We observed Nefilim actors making use of at least three different kinds of bulletproof hosting services: a Tor-hidden server that is used to leak stolen information, small IP ranges belonging to small shell companies, and fast flux hosting (hosting where the frontend regularly changes its IP address).
Nefilim is a post-compromise ransomware, which means it is launched manually by actors or affiliates after they determine that they have adequate control over the victim’s infrastructure. Once it is running, the execution flow is very straightforward.
First, Nefilim creates a mutual exclusion (mutex) object to prevent more than one thread of the same process. Then, it will decrypt the ransom note using a fixed RC4 key. Figure 2 shows an example of the ransom note, which includes three email addresses that victims can use to contact the Nefilim actors about the ransom payment.
It then generates a random AES key for each file that it queues for encryption. To enable file decryption in case the victim pays the ransom amount, the malware encrypts the AES key with a fixed RSA public key and appends it to the encrypted file.
If launched without any problems, the Nefilim executable prepares to encrypt. Before starting, it checks an exclusion list of files and directory names. This prevents Nefilim from encrypting files that the operating system needs, and it allows common applications such as browsers and e-mail clients to continue working properly. Then, it encrypts the files that are not on the exclusion list — the encryption function is largest function in the Nefilim code.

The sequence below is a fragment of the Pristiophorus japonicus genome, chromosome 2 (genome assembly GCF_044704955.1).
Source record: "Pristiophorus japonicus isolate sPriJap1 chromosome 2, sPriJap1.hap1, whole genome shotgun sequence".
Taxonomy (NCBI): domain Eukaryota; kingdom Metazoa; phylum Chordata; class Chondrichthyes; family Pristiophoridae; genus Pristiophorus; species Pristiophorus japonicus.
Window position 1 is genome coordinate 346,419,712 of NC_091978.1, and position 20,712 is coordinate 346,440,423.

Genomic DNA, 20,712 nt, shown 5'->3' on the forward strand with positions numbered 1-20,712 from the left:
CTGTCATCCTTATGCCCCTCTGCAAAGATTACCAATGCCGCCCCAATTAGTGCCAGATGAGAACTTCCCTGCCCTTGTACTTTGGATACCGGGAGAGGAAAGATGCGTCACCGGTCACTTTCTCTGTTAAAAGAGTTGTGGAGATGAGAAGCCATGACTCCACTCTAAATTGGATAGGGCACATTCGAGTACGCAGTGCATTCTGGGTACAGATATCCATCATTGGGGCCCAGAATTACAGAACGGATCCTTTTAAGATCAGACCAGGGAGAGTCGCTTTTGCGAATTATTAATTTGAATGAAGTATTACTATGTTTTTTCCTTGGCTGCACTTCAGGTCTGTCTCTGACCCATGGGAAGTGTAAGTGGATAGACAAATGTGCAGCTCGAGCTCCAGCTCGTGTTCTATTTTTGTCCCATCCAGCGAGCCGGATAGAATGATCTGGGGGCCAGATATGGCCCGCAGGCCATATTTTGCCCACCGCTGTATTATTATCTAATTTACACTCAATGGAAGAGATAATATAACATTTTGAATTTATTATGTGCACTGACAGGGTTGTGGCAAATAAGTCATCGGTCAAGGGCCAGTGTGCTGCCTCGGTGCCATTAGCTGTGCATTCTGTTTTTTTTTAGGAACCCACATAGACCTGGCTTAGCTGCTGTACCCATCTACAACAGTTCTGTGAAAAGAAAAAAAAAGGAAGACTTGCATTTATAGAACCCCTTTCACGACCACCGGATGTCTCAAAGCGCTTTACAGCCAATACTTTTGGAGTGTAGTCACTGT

Figure 2. The Nefilim ransom note
Variants and evolution
After its first version was spotted in the wild, we have continued to monitor Nefilim’s activities and its evolution. To date, we have observed 18 different variants among an estimated 65 different samples.
Based on the information we have gathered, Nefilim samples follow a consistent pattern. This suggests that:
- Each victim gets a unique sample, including a ransom note that has the ransomware actors’ contact information in the form of three e-mail addresses.
- When Nefilim authors change the certificate they use to sign the binaries, they also change the extension added to encrypted files.
The following table lists the tactics and techniques used in the Nefilim ransomware samples we observed.
|T1078 – Valid accounts
|T1106 – Native API*
|T1059 - Command and scripting interpreter
|T1055 - Process injection
|T1140 – Deobfuscate/Decode files or information
|T1070 – Indicator removal on host*
|T1070.004 - File deletion*
|T1083 - File and directory discovery*
|T1120 - Peripheral device discovery*